Small victories

Sometimes our school schedule gets crazy. There are field trips and camping trips and violence prevention classes and fire drills and nationwide tests and unexpected miscellaneous stuff that can mess up the curriculum schedule. I’m not complaining, of course, because cancelled classes = more time to work on whatever I need, but it does do a number on my neatly-laid-out, semester-long master plan for all my classes.

So, sometimes I throw in random lessons for the classes that get too far ahead of the others.

Today was one such random day. All the other classes are still on Lesson 6, part 1, and I don’t want to start Lesson 6, part 2 with my Monday classes because later on it’ll mess up the pre-midterm-exam-review flow.

I crafted a personality lesson for my 2nd and 3rd years.

1. Vocab: Learn some personality traits (‘honest’, ‘brave’, ‘kind’, ‘shy’, ‘outgoing’, ‘helpful’…). I tried to mostly stick to positive ones so they don’t call each other bad things (I know my students all too well), but I did do ‘lazy’ and ‘mean’.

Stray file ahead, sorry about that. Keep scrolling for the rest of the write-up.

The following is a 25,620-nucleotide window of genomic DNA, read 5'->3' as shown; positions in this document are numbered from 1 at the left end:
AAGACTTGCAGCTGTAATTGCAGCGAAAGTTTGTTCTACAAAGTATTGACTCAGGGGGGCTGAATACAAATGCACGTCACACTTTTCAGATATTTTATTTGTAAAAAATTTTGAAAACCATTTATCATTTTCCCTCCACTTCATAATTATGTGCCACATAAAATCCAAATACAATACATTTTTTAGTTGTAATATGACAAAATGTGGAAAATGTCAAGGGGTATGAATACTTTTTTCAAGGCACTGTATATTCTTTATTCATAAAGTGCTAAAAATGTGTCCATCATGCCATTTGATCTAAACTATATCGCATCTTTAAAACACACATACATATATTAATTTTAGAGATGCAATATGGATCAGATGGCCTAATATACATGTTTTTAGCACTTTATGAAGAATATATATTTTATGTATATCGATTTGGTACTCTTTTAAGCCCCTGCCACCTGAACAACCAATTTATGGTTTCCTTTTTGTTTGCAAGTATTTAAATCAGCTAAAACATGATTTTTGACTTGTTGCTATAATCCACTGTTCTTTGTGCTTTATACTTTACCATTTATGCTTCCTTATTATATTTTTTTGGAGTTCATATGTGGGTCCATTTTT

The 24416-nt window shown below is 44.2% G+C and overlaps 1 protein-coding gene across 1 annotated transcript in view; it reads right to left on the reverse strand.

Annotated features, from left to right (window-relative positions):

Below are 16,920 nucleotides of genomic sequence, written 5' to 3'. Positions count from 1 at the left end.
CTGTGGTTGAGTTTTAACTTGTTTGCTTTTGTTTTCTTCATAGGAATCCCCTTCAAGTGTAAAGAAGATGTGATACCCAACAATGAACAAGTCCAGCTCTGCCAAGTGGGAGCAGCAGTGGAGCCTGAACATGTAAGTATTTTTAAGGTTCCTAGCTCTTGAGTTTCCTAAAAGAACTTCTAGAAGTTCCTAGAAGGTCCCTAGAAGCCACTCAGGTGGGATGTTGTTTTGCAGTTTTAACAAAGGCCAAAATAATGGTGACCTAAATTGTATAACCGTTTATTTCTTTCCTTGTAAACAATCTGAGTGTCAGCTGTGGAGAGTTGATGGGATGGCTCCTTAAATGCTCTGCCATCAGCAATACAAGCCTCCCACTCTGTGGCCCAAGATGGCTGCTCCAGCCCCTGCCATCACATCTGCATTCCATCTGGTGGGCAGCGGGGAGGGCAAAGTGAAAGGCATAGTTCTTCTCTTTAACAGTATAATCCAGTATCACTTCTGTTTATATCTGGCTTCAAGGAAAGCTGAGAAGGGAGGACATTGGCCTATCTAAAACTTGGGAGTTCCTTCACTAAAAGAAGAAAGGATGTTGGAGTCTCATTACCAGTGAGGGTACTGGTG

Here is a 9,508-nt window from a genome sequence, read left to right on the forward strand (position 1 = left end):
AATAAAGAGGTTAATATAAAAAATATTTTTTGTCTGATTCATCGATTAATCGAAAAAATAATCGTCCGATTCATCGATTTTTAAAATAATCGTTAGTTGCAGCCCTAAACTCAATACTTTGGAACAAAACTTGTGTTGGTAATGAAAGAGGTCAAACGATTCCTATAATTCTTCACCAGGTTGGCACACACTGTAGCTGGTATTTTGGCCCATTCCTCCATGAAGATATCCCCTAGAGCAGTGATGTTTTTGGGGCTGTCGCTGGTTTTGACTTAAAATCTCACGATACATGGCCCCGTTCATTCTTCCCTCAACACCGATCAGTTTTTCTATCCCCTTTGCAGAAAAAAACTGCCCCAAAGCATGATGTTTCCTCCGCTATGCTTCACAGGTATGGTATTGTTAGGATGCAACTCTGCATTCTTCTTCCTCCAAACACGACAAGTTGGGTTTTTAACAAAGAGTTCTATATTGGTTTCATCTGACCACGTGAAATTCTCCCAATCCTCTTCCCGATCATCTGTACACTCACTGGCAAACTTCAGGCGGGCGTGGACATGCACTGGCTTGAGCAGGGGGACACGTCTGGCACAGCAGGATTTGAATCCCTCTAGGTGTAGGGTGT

2. Apply the Vocab: Make a Venn diagram comparing your personality + your best friend’s personality and write a short paragraph about that friend using the words learned.

3. Personality Questionnaire*: Heavily modified version of one of those pop psych “personality quizzes” that we’ve all probably taken at one time or another. We’re not talking MBTI here, just a 10-question, multiple-choice, very simplified questionnaire about daily habits and preferences: